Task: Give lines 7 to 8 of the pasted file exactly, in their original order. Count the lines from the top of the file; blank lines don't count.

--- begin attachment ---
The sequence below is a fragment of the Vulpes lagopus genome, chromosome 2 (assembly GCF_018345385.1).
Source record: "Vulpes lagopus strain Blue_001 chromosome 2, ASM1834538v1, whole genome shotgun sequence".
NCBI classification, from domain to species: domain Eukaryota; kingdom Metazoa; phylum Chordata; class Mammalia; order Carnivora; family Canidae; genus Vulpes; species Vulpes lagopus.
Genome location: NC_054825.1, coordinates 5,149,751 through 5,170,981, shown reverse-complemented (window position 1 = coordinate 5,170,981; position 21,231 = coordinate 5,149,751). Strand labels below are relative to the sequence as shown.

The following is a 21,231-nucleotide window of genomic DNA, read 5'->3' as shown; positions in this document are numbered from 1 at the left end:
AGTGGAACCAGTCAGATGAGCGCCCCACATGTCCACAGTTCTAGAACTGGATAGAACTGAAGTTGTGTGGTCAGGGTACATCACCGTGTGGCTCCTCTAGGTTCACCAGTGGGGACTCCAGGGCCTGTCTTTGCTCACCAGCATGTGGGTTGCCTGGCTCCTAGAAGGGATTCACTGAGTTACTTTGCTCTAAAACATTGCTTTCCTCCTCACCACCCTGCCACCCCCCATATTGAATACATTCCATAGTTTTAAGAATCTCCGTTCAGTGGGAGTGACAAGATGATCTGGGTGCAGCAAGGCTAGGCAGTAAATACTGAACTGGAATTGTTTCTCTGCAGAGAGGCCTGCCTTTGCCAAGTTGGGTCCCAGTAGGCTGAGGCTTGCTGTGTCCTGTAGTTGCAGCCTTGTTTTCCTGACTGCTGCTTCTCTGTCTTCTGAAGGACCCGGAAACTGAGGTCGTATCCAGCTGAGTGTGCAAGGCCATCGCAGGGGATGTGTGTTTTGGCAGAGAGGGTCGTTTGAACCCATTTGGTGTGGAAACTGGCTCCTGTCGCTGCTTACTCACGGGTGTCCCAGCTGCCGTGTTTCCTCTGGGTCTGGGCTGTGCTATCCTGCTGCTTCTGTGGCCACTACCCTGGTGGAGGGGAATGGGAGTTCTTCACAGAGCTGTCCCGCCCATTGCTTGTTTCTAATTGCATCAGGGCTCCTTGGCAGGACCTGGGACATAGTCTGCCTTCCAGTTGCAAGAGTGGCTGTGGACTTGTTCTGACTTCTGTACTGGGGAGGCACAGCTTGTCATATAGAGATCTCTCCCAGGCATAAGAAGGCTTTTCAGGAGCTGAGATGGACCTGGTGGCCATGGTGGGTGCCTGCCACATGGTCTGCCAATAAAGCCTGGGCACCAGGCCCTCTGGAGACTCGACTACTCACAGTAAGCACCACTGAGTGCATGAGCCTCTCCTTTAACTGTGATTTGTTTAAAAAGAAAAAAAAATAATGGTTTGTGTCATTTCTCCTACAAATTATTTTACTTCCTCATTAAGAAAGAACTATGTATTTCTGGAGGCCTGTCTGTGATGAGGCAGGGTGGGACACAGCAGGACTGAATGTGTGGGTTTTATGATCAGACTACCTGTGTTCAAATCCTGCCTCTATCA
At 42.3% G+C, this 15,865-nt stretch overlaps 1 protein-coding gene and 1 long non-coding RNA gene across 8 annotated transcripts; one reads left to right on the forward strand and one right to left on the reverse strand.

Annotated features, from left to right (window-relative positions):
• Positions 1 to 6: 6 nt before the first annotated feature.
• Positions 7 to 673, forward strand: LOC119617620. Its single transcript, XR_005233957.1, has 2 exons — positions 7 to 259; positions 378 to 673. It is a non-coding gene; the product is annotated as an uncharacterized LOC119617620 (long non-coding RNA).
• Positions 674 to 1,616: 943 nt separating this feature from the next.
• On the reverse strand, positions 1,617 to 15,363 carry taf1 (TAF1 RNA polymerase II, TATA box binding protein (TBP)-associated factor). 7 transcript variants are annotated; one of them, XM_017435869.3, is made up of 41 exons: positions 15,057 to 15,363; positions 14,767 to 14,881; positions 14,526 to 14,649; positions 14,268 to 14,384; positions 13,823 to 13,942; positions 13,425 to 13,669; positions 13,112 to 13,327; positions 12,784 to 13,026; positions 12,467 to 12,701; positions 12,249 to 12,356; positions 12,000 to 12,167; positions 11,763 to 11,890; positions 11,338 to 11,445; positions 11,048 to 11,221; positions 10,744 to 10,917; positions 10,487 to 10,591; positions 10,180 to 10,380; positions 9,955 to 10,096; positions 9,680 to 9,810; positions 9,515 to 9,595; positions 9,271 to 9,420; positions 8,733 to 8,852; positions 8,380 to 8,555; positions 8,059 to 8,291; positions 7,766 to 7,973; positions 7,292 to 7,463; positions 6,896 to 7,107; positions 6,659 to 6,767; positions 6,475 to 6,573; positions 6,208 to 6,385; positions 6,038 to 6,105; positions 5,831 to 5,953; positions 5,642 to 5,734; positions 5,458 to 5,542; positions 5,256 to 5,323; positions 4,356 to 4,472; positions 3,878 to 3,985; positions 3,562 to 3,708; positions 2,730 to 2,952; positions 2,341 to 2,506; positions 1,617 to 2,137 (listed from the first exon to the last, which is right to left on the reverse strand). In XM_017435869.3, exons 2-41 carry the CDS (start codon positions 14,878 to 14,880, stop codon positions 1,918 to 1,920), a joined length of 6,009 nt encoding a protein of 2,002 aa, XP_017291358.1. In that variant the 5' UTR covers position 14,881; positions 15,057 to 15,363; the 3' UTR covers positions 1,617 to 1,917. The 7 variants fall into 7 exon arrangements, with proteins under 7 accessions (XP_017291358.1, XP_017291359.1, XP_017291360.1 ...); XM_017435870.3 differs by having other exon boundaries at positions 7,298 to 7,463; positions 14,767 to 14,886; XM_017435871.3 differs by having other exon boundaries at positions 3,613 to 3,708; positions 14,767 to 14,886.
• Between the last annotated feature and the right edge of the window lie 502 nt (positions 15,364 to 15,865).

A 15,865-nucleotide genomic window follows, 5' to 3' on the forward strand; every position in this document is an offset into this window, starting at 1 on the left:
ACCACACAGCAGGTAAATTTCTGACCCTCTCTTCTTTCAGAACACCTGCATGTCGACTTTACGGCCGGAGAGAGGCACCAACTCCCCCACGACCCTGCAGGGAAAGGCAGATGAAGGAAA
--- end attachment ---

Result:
At 42.3% G+C, this 15,865-nt stretch overlaps 1 protein-coding gene and 1 long non-coding RNA gene across 8 annotated transcripts; one reads left to right on the forward strand and one right to left on the reverse strand.

Annotated features, from left to right (window-relative positions):